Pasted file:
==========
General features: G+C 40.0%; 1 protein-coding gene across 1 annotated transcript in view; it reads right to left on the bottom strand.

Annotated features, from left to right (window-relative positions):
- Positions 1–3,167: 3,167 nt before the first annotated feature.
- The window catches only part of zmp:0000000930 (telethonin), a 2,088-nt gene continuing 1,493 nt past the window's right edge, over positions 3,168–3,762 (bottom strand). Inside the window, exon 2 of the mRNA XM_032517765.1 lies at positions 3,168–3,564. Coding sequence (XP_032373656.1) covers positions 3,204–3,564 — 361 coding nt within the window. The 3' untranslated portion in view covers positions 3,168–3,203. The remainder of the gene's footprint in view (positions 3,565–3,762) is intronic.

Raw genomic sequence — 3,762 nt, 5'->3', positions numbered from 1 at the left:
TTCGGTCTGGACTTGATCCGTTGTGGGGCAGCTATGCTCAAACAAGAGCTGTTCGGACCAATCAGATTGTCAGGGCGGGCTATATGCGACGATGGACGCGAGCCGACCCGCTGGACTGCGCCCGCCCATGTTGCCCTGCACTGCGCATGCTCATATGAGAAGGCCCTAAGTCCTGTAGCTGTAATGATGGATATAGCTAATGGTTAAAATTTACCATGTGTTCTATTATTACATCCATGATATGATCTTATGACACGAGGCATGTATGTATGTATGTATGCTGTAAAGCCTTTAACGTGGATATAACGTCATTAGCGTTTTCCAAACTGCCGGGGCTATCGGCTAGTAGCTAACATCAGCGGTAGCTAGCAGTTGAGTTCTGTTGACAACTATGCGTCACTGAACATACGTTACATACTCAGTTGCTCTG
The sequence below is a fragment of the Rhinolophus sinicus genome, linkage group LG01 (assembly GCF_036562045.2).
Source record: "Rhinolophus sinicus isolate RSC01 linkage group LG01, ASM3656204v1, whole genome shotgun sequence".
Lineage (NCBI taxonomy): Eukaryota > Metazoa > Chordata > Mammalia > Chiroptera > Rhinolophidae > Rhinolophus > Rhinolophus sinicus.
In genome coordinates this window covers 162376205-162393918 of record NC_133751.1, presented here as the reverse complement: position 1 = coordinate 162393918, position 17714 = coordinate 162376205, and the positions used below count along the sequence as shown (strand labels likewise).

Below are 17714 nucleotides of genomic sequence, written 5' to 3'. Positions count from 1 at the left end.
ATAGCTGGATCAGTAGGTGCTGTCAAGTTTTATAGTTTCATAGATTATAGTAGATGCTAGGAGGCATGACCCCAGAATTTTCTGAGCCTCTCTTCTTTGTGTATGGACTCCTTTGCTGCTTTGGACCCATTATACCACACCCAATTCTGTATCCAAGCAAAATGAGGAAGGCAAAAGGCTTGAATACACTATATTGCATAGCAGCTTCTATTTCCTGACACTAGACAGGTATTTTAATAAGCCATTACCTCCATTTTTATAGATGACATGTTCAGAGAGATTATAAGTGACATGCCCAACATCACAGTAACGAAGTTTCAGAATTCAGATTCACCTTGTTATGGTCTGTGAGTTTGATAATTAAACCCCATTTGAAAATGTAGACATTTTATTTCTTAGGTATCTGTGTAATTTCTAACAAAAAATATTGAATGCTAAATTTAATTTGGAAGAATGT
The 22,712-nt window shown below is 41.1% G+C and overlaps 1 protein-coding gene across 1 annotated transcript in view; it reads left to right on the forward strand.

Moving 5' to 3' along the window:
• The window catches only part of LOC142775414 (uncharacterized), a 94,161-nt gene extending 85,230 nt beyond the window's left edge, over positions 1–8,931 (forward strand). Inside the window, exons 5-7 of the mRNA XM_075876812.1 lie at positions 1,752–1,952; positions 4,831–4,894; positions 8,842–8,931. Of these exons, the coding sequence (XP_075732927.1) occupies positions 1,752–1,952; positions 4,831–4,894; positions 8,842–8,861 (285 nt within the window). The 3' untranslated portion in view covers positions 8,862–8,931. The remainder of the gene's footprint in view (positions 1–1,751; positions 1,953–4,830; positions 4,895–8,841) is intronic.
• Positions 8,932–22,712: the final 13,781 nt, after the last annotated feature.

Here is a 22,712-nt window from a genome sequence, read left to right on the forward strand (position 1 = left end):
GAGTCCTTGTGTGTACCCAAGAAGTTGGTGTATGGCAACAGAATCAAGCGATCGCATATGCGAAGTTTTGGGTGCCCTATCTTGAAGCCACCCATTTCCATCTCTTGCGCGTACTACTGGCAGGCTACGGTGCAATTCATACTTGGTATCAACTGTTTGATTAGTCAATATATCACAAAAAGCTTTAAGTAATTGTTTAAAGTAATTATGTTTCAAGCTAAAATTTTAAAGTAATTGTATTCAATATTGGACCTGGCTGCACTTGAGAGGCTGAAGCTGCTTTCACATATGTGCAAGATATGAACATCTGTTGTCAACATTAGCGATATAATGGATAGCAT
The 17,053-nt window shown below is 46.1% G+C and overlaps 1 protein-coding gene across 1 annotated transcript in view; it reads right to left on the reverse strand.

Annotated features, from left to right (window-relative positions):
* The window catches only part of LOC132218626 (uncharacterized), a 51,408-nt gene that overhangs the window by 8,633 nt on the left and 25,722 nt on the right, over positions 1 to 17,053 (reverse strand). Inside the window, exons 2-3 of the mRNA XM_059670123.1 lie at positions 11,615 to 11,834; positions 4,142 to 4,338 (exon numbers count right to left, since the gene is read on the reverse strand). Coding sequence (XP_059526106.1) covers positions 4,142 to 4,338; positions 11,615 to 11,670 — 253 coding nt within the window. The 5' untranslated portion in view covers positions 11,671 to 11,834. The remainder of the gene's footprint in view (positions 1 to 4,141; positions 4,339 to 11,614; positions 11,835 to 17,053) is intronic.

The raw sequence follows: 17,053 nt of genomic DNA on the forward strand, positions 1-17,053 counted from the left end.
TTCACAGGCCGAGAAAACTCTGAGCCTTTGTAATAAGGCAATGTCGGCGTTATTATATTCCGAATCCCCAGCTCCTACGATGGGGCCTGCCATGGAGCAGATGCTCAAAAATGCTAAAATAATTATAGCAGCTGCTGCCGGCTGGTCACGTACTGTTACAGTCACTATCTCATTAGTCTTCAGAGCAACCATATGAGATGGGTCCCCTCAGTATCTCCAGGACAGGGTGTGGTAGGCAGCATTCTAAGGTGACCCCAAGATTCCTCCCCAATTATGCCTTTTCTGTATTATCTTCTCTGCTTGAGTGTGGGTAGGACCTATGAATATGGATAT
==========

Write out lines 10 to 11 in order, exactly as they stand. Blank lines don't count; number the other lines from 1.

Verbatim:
In genome coordinates this window covers 162376205-162393918 of record NC_133751.1, presented here as the reverse complement: position 1 = coordinate 162393918, position 17714 = coordinate 162376205, and the positions used below count along the sequence as shown (strand labels likewise).

Below are 17714 nucleotides of genomic sequence, written 5' to 3'. Positions count from 1 at the left end.